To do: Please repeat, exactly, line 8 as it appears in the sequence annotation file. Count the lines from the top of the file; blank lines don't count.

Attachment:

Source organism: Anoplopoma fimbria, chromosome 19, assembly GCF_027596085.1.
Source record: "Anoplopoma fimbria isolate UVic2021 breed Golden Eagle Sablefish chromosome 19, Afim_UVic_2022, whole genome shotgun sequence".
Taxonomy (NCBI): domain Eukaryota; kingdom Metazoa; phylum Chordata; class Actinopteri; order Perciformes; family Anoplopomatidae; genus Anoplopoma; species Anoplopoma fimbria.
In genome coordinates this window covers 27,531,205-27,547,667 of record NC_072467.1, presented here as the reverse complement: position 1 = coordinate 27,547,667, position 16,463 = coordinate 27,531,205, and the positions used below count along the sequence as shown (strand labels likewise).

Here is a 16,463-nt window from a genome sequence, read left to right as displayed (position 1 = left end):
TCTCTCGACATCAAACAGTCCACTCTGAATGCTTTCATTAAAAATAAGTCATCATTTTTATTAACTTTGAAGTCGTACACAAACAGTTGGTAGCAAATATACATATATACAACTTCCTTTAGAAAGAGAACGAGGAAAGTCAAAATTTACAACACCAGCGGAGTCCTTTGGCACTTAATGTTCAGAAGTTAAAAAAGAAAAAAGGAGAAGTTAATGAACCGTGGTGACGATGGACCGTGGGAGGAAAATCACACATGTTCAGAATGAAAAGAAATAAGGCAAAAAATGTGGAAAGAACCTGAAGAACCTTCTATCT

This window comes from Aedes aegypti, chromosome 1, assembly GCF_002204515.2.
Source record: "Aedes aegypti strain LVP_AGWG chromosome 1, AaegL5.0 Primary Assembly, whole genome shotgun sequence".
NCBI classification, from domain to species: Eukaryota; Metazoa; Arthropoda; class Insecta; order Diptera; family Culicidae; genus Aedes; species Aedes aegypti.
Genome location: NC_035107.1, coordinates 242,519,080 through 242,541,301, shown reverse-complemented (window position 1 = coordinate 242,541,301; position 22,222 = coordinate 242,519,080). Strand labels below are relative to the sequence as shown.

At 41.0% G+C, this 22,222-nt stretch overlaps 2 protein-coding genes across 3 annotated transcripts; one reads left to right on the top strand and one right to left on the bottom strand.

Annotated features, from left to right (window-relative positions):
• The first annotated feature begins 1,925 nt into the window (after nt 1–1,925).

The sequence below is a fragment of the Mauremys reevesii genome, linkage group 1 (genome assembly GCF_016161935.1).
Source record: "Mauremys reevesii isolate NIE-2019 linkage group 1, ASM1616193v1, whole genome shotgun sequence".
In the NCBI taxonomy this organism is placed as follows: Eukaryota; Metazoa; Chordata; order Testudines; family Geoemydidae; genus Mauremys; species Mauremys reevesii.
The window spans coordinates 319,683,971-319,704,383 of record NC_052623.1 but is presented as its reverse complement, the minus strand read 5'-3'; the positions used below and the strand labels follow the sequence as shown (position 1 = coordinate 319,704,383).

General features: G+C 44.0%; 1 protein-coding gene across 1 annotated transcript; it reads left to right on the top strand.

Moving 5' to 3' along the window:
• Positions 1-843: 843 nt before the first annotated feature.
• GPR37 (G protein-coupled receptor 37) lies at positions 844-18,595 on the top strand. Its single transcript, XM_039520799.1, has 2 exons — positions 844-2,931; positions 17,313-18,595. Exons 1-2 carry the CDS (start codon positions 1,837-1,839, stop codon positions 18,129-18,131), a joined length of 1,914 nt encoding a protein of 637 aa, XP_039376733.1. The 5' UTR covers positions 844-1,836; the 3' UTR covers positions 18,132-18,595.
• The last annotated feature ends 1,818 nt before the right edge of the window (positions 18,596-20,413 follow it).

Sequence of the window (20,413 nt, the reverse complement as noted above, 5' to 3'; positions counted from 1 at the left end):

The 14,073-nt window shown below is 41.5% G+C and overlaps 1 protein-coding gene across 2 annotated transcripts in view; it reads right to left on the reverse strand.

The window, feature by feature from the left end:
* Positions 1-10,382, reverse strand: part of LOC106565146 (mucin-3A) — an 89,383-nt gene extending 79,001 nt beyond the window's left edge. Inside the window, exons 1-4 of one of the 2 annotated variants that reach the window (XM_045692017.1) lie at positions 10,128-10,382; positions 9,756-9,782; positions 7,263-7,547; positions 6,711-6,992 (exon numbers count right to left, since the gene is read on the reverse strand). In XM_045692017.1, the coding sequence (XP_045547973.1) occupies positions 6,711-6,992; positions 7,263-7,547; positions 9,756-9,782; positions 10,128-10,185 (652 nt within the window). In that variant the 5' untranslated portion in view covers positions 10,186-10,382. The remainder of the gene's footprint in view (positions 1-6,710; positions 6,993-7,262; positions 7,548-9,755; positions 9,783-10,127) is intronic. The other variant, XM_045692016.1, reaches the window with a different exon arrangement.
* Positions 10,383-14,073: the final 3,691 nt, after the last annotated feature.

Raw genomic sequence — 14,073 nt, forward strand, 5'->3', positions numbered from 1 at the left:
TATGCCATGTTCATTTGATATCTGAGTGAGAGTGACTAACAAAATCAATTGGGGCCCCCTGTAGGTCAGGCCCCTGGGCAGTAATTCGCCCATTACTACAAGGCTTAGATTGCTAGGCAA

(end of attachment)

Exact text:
Source record: "Aedes aegypti strain LVP_AGWG chromosome 1, AaegL5.0 Primary Assembly, whole genome shotgun sequence".